The insider advice on this page is from two of Wendy’s Trusted Travel Experts for Iceland, Denmark, Greenland, and Faroe Islands: Mads Tange Christensen and Tina Thorman of Nordic Star.
Scandinavia travel specialists who are based in Copenhagen, Mads and Tina travel frequently to Iceland to stay abreast of the rapidly evolving scene there. Demand far outstrips supply during Iceland’s high season (2 million people visited this nation of 350,000 last year), but Mads and Tina reserve allotments of their favorite rooms at the best hotels so that you don’t have to plan so far in advance; and while service at these properties isn’t quite up to international standards, their relationships spell extra perks for their clients. Adventure is Mads and Tina’s forte—from river rafting to horseback riding to glacier walking—but it can be made soft enough to please grandparents on a multigenerational trip. They work only with driver/guides who own vehicles that can venture off the main roads and into the rugged backcountry, where you might have a picnic and an ATV tour on a black-sand beach or hop into a helicopter for a quick ride to a secret lagoon to soak in solitary bliss. If you prefer to drive a rental car, they will sketch out a seamless, GPS-guided itinerary that gets you to the glaciers before the tour-bus crowds arrive and recommends atmospheric mom-and-pop restaurants along the route. They also know Denmark and its territories (e.g., Greenland and the Faroe Islands) intimately and have the contacts to make magic happen there—like a candlelit dinner inside the Stone Age collection at Copenhagen’s National Museum, or a private cruise aboard a former royal yacht.
Where to Stay and Eat
Best-value splurge hotel
Hotel rooms in Iceland tend to be shoeboxes, but even the smallest ones at The Black Pearl, in Reykjavik, have a separate bedroom, a full kitchen, and a balcony. The hotel is well located in the city center, not far from the water and not on one of the pedestrian streets (where it can get noisy).
Eating out isn’t really part of Scandinavian culture (when they go out, Icelanders are more into clubbing than dining). But Dill, Kol, The Fish Market, and Grillmarket—all in Reykjavik—are very popular among visitors. They’re expensive but worth it for the amazingly fresh seafood and the creative new-Nordic cuisine.
Lobster soup at Tryggvaskáli in Selfoss. Not only is the soup of outstanding quality, so rich in taste, but the restaurant has a homey feel and a friendly staff. It’s an easy place to make a stop while driving the Golden Circle.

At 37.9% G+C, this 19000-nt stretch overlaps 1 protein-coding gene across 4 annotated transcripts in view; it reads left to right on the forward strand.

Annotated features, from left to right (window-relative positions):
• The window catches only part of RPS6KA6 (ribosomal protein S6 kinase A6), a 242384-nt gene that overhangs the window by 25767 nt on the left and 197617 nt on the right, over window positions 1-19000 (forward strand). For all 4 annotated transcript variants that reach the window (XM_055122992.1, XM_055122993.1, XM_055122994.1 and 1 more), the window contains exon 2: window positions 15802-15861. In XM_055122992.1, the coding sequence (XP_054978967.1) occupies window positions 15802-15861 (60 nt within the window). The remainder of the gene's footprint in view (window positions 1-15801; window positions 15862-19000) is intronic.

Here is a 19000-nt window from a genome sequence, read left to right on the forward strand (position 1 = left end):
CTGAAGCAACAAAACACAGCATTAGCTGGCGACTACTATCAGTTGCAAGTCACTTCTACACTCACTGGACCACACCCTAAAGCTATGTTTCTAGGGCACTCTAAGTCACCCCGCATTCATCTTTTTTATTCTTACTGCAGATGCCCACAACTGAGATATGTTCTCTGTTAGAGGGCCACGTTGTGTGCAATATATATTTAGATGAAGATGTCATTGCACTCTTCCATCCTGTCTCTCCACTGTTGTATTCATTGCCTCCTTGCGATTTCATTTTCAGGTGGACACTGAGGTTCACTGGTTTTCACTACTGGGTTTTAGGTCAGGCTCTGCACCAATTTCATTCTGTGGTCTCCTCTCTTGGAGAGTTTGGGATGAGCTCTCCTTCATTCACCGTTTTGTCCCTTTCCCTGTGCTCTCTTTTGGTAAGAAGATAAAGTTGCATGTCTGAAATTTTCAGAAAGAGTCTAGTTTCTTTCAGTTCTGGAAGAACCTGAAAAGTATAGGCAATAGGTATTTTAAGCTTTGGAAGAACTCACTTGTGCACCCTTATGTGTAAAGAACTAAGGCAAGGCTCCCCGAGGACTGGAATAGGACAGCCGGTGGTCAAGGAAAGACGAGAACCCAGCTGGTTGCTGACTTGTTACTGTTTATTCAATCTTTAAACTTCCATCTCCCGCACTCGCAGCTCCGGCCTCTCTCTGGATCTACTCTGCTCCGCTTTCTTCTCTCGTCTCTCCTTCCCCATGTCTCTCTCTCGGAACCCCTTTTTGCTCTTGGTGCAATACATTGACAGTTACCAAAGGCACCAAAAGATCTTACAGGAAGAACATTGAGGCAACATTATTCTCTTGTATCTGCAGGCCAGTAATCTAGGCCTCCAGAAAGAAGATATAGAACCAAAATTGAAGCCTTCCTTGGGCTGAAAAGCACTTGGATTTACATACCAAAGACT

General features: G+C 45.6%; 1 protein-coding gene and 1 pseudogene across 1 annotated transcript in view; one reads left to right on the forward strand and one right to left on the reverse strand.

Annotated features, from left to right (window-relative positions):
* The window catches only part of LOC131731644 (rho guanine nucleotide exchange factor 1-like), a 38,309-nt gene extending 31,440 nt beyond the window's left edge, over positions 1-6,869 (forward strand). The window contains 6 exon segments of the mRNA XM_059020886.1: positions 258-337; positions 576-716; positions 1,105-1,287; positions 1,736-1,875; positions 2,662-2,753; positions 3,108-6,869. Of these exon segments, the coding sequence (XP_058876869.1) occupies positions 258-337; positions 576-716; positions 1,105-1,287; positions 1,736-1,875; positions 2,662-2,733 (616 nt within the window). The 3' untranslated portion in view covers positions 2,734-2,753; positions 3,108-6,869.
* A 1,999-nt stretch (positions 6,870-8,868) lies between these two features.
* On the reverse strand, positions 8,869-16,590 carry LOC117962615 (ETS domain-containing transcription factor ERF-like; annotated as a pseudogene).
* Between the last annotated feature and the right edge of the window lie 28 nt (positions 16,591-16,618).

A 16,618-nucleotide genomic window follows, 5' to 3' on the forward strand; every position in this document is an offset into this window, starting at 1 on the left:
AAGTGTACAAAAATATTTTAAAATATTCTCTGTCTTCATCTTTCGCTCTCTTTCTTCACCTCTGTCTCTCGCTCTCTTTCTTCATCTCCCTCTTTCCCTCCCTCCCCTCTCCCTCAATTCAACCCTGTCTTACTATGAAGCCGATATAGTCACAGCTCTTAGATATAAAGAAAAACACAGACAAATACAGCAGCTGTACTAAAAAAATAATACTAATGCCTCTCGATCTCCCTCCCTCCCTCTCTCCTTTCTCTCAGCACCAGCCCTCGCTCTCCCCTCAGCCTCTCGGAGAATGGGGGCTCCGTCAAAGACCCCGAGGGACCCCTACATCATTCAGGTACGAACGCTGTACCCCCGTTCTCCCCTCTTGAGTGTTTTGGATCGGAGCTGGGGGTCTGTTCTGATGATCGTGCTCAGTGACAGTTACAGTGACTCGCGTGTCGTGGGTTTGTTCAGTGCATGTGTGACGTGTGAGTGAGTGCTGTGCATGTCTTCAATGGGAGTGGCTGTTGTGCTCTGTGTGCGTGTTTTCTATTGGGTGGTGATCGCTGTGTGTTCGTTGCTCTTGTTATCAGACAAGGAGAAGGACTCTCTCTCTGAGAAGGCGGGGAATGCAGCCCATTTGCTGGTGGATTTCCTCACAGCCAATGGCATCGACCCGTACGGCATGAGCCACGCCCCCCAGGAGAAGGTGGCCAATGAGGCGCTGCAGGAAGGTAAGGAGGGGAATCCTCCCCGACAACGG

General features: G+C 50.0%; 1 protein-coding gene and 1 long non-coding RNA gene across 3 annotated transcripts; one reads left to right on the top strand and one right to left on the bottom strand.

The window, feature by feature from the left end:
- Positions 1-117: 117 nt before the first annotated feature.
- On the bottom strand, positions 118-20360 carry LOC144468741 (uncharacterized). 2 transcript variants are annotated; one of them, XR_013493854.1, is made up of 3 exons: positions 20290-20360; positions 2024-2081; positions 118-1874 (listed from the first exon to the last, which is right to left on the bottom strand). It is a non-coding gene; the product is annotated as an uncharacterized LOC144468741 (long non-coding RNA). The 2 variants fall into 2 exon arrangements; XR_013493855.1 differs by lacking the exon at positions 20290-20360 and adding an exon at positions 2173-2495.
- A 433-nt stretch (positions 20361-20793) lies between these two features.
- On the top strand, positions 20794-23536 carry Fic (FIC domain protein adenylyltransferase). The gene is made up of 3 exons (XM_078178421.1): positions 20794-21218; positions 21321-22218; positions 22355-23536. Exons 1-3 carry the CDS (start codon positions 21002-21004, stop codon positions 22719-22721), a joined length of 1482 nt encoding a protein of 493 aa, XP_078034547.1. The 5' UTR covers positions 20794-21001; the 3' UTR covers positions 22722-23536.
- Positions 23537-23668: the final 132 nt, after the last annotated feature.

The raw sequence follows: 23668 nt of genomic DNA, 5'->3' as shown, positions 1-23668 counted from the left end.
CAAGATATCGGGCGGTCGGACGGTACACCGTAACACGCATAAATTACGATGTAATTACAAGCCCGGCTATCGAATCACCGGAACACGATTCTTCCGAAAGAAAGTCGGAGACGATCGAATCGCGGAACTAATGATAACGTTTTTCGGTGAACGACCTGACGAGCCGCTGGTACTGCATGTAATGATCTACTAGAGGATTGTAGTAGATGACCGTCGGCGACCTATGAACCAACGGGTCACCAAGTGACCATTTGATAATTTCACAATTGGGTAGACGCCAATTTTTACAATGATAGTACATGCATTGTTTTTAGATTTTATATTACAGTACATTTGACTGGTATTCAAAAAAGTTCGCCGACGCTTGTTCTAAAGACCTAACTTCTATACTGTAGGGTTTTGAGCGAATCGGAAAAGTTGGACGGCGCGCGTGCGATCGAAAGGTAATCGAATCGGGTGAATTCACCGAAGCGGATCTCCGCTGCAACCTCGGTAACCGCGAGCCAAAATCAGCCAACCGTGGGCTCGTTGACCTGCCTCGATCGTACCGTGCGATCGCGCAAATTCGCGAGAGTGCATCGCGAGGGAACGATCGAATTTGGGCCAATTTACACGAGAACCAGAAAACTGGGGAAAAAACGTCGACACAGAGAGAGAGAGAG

What to See and Do
The Westman Islands are fantastic for birders; from May to August, it’s one of the best places in Iceland to see puffins. There are only a few hotels on the islands, so if you are one of the lucky few to spend the night, it feels extremely remote.
Most overrated place
The main section of the Blue Lagoon is packed with busloads of tourists from morning to evening. (While there are many hot springs around Iceland, people come here because the silica-rich water is thought to be rejuvenating.) Instead, book a visit to the Blue Lagoon’s much more exclusive Retreat Spa and Lagoon, where you’ll have access to your own private changing rooms, pools, and comfy seating. It’s more expensive, but you get a much more pleasant experience without the lines, and you can stay for four hours rather than the standard two.
Most underrated place
Thorsmork Valley. It’s a different world, with an astounding variety of landscapes: crater lakes with crystal-clear water, hidden waterfalls, rocks blown out in the most recent volcano eruption, and fabulous hiking trails that offer a chance to see very different flora than in other parts of Iceland. The valley isn’t easy to access—you’ll need either a specially modified “super jeep” or a helicopter—so it sees considerably fewer tourists than other parts of the south.
A “Viking Sushi” boat tour. You catch scallops, sea urchin, and fish, which the crew prepares as sashimi and sushi. It’s as fresh as food can get.
How to spend a lazy Sunday
Watch local professional sports teams compete at the Laugadalshöllin in Reykjavik; the most popular events are handball, soccer, and swimming. Or hop on a bike or in a cab and head to a local hot spring; they’re all over the country, and the staff at your hotel can direct you.
October is far less crowded than in the peak summer and winter months, and most roads and hotels stay open until the first snow late in the month. If you are lucky, you can even see the Northern Lights.
Early November, when the Airwaves music festival causes hotel prices to skyrocket and Reykjavik gets very crowded and noisy.
The Christmas/New Year’s holiday. Iceland has a family-oriented culture, so you don’t get a great feel for local life at this time of year, and many businesses are closed; plus, rates go up 50%.
The craggy Dimmuborgir lava formations. Their appearance changes depending on the light and season, so no two shots here will ever be the same.
Fish oil tablets. These are said to make you strong and healthy—and are about the only thing in Iceland that can be considered a bargain.
Locals don’t tip, but it’s nice to leave 5% in a restaurant, or round up the bill in a taxi, if you got good service.
Your swimsuit, regardless of the time of year. You never know when you’ll pass a gorgeous hot spring and want to go for a dip.